We note that in respect of the NPE figure which we determined for cases filed between 2006 and 2008 (Fig. 5). our results match closely that of Professor Chien’s 17% figure reported in 2009.  See, Colleen V. Chien, Of Trolls, Davids, Goliaths, and Kings:  Narratives and Evidence in the Litigation of High-Tech Patents, 87N. C. L.  Rev., 1571 – 1651 (2009).  The latter suggests that our coding was at least in conformity with this group at the time. See Fig. 5: Distribution of Producer and NPE Named Plaintiffs in 267 Pre-AIA Litigations.

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About the Author

Steve J. Moore is a prominent litigator having been involved in numerous high-profile cases involving Hatch-Waxman challenges, and patent infringement actions in the software, electrical, chemical, biotechnology, and medical device arenas. He is probably best known as lead counsel in the representation of Dr. Tafas in the suit of Tafas v. Dudas, for which he won the 2009 award for Patent Case of the Year (Managing Intellectual Property), and his client won the prestigious Jefferson Medal for exceptional contribution to the intellectual property field (NJIPLA 2010). He also has participated in numerous amicus briefs including one filed in the Supreme Court in the Microsoft v. I4I case, arguing for the prevailing side.


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  2. “Unlike some studies, we did not limit the Producer to only companies that produce actual product to the public, but also included as Producers those entities that actually sell services to the public”

    I understand the need to make this decision as to whether or not service providers will be counted along with the producers as a producer or not, however…

    “Given that it is now reported that most corporate entities in the United States today are service companies, this seemed to be entirely rationale. ”

    Simply lumping them in regardless of the “service” being “sold” does not seem appropriate. I’m not really sure that your decision to lump them in in total actually is “rational”, and this decision it will taint all of your results compared to what normal people would conclude. For instance, does a law firm that decides to go trolling count as a “producer”? How about intellectual ventures? How about wall street financial firms? You seem to have skewed the results of your entire study by making this one huge decision to simply lump many of the entities engaging in the behavior people find objectionable to actually be on the side of the white knights. And by having done so you seem to have done the rest of the study for nothing.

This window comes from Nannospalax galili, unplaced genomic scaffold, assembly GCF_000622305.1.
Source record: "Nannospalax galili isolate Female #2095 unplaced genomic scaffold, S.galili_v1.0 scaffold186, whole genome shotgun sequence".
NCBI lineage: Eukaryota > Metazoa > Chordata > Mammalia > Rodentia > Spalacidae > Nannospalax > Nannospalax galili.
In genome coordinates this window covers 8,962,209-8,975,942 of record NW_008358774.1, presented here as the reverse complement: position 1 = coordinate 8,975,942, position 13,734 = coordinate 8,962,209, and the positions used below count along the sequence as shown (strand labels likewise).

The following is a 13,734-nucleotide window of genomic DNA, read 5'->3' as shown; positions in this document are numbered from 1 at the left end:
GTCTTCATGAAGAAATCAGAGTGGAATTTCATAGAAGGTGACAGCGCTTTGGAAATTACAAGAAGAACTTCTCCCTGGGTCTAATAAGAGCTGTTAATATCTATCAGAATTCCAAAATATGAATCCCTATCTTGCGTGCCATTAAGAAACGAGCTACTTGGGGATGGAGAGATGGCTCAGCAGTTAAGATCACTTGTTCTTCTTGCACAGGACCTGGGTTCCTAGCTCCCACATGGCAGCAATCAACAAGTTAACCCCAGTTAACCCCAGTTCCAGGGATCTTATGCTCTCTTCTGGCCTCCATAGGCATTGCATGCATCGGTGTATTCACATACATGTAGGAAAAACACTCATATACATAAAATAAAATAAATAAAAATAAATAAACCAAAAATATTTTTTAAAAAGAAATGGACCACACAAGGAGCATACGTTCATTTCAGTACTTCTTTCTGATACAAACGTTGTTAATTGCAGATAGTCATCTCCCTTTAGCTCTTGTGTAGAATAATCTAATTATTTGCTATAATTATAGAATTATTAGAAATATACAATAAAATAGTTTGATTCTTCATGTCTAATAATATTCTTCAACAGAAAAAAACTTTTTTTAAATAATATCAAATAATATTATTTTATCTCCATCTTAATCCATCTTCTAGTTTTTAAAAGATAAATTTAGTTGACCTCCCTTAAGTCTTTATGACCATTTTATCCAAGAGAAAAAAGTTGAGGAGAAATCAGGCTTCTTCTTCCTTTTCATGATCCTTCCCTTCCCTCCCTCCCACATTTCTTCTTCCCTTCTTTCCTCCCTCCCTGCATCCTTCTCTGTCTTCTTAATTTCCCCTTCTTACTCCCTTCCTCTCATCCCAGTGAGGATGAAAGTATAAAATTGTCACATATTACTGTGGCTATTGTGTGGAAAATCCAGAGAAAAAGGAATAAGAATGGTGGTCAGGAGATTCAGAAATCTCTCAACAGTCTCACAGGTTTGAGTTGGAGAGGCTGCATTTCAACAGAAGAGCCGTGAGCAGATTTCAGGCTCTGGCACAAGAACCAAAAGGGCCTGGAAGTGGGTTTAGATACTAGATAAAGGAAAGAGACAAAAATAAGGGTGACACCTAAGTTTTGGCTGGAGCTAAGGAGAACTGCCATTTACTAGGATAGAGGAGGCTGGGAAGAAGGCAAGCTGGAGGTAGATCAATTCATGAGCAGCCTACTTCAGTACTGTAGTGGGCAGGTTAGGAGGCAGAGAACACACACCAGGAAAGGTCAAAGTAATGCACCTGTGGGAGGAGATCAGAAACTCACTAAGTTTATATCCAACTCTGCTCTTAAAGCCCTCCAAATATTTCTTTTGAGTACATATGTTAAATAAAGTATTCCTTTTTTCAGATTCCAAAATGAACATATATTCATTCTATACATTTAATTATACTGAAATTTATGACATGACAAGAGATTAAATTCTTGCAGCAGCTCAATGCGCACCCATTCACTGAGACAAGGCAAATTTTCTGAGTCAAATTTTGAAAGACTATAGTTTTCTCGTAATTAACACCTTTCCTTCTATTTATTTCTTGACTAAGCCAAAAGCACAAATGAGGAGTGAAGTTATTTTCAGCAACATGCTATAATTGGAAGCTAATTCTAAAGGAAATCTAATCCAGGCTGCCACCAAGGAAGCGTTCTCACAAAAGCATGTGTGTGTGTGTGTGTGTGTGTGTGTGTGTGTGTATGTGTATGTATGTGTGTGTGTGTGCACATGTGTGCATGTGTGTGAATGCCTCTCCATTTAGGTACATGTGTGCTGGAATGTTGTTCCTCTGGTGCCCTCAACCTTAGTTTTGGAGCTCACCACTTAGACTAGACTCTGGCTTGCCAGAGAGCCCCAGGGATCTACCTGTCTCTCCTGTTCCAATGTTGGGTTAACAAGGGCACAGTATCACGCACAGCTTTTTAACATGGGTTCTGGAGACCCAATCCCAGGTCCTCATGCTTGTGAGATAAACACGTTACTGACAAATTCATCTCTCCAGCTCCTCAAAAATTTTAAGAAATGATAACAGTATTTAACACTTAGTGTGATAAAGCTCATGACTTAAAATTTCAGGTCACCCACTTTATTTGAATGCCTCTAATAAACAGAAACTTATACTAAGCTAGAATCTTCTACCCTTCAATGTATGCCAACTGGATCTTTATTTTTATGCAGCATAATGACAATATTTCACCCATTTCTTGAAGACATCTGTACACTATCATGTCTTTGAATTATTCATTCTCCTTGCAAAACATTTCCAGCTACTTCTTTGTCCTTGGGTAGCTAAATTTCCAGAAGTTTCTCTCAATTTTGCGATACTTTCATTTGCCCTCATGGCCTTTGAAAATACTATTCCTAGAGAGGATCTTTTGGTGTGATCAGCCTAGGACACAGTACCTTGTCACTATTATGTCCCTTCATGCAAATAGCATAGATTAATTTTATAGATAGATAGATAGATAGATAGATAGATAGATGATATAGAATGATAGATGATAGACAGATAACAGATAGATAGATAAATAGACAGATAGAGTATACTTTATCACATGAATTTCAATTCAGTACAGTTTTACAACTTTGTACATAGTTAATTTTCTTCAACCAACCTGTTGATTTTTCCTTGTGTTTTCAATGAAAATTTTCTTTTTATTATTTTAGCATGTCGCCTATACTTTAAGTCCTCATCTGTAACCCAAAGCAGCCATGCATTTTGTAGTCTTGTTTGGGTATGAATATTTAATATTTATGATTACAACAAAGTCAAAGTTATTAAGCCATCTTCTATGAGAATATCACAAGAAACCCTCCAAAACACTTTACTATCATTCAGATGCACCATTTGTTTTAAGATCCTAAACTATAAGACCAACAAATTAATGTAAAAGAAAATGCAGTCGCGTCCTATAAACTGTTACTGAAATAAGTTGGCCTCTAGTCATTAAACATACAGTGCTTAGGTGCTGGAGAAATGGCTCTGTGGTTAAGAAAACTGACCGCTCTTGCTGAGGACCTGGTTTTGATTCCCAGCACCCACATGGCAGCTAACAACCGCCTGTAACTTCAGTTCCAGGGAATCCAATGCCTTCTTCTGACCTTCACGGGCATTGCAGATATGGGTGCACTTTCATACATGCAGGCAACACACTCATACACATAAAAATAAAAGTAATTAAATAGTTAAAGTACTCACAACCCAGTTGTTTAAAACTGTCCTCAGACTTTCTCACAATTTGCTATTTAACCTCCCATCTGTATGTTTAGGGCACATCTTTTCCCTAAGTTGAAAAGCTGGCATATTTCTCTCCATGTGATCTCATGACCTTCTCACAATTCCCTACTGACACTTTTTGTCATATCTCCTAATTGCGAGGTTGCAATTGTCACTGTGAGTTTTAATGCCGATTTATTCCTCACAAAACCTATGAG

3. You might have a point if we were faced with such a situation. We were not. The services we are talking about are all from actual companies whose primary business is not patent licensing. There were no law firms in our random sample. For example, retailers who sell products are providing a service to the public, not actually producing a product. Would you want us to call Wal-Mart a NPE? Website design companies, are selling a service to the public not an physical product. Telecommunication service providers provide a service, not an tangible product to a consumer. These were all very legitimate calls and we did not have a single instance in our sample of the examples you cite — that is, there was no shading to call Intellectual Ventures a service company, or Wall Street financial firms as service companies.

  4. John,

    From past exchanges, your views on what is ‘appropriate’ are entirely without merit.

  5. “Would you want us to call Wal-Mart a NPE? ”

    A great question, and I would suppose that it depends on what the patent being asserted was, or on Walmart’s overall patent assertion behavior (which I haven’t the foggiest notion about). That determination would require facts beyond those which are at hand. And without this determination being made with a more reliable, more transparent, method I’m sorry but I don’t see your article gaining traction with the people who it needs to.